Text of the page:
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Thread: CHANGES ARE COMING.....not funny!

  1. #1
    Super Member Ditter43's Avatar
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    CHANGES ARE COMING ----



    Whether these changes are good or bad depends in part on how we adapt to them. But, ready or not, here they come


    1. The Post Office. Get ready to imagine a world without the post office. They are so deeply in financial trouble that there is probably no way to sustain it long term. Email, Fed Ex, and UPS have just about wiped out the minimum revenue needed to keep the post office alive. Most of your mail every day is junk mail and bills.


    2. The Check. Britain is already laying the groundwork to do away with checks by 2018. It costs the financial system billions of dollars a year to process checks. Plastic cards and online transactions will lead to the eventual demise of the check. This plays right into the death of the post office. If you never paid your bills by mail and never received them by mail, the post office would absolutely go out of business.

    3. The Newspaper. The younger generation simply doesn't read the newspaper. They certainly don't subscribe to a daily delivered print edition. That may go the way of the milkman and the laundry man. As for reading the paper online, get ready to pay for it. The rise in mobile Internet devices and e-readers has caused all the newspaper and magazine publishers to form an alliance. They have met with Apple, Amazon, and the major cell phone companies to develop a model for paid subscription services.


    4. The Book. You say you will never give up the physical book that you hold in your hand and turn the literal pages. I said the same thing about downloading music fromiTunes. I wanted my hard copy CD. But I quickly changed my mind when I discovered that I could get albums for half the price without ever leaving home to get the latest music. The same thing will happen with books. You can browse a bookstore online and even read a preview chapter before you buy. And the price is less than half that of a real book. And think of the convenience! Once you start flicking your fingers on the screen instead of the book, you find that you are lost in the story, can't wait to see what happens next, and you forget that you're holding a gadget instead of a book.


    5. The Land Line Telephone. Unless you have a large family and make a lot oflocal calls, you don't need it anymore. Most people keep it simply because they've always had it. But you are paying double charges for that extra service. All the cell phone companies will let you call customers using the same cell provider for no charge against your minutes

    .

    6. Music. This is one of the saddest parts of the change story. The music industry is dying a slow death. Not just because of illegal downloading. It's the lack of innovative new music being given a chance to get to the people who would like to hear it. Greed and corruption is the problem. The record labels and the radio conglomerates are simply self-destructing. Over 40% of the music purchased today is "catalog items," meaning traditional music that the public is familiar with. Older established artists. This is also true on the live concert circuit. To explore this fascinating and disturbing topic further, check out the book, "Appetite for Self-Destruction" by Steve Knopper, and the video documentary, "Before the Music Dies."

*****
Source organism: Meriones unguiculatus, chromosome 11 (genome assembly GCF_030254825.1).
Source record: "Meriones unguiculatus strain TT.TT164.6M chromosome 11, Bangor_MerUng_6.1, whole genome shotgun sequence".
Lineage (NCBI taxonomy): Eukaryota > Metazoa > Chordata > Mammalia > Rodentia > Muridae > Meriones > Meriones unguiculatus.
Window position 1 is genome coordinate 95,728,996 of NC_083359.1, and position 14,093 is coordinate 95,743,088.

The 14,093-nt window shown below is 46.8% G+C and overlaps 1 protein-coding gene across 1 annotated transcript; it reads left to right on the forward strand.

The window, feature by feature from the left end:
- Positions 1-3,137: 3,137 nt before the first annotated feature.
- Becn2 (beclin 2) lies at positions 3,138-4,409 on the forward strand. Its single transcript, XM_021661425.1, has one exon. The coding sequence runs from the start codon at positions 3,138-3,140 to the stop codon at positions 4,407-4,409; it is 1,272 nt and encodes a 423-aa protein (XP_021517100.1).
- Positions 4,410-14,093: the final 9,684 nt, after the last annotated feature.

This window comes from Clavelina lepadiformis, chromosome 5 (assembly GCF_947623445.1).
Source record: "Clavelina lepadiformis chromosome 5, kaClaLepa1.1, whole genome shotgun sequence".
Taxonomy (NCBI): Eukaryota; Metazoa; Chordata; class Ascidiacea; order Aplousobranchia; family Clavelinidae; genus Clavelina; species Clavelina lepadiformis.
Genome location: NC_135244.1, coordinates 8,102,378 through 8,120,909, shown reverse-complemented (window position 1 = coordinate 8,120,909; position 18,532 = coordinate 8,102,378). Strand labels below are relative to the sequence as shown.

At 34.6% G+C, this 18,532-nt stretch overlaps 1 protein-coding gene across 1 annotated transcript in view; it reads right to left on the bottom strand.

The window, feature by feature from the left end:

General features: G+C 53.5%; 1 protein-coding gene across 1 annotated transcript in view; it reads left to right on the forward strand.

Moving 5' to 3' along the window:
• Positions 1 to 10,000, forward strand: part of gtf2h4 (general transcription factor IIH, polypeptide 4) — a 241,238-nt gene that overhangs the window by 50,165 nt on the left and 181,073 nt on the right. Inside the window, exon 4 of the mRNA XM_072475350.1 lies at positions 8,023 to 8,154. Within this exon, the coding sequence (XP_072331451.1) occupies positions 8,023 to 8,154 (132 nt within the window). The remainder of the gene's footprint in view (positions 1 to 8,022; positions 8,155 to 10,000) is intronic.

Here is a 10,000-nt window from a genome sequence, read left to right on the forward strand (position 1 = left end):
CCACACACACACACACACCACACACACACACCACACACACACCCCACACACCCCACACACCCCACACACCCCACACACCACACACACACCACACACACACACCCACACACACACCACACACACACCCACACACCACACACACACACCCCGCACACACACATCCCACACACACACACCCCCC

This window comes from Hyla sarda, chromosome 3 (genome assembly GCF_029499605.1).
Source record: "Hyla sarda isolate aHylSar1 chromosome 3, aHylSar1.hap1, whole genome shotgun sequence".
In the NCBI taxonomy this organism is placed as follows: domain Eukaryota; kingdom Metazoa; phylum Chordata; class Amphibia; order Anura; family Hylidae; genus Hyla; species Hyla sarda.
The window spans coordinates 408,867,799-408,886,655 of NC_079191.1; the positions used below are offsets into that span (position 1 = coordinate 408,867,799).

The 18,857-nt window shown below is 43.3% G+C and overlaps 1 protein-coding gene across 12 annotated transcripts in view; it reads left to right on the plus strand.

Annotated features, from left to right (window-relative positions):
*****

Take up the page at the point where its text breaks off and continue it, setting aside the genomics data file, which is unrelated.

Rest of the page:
7. Television. Revenues to the networks are down dramatically. Not just because of the economy. People are watching TV and movies streamed from their computers. And they're playing games and doing lots of other things that take up the time that used to be spent watching TV. Prime time shows have degenerated down to lower than the lowest common denominator. Cable rates are skyrocketing and commercials run about every 4 minutes and 30 seconds. I say good riddance to most of it. It's time for the cable companies to be put out of our misery. Let the people choose what they want to watch online and through Netflix.


    8. The "Things" That You Own. Many of the very possessions that we used to own are still in our lives, but we may not actually own them in the future. They may simply reside in "the cloud." Today your computer has a hard drive and you store your pictures, music, movies, and documents. Your software is on a CD or DVD, and you can always re-install it if need be. But all of that is changing. Apple, Microsoft, and Google are all finishing up their latest "cloud services." That means that when you turn on a computer, the Internet will be built into the operating system. So, Windows, Google, and the Mac OS will be tied straight into the Internet. If you click an icon, it will open something in the Internet cloud. If you save something, it will be saved to the cloud. And you may pay a monthly subscription fee to the cloud provider.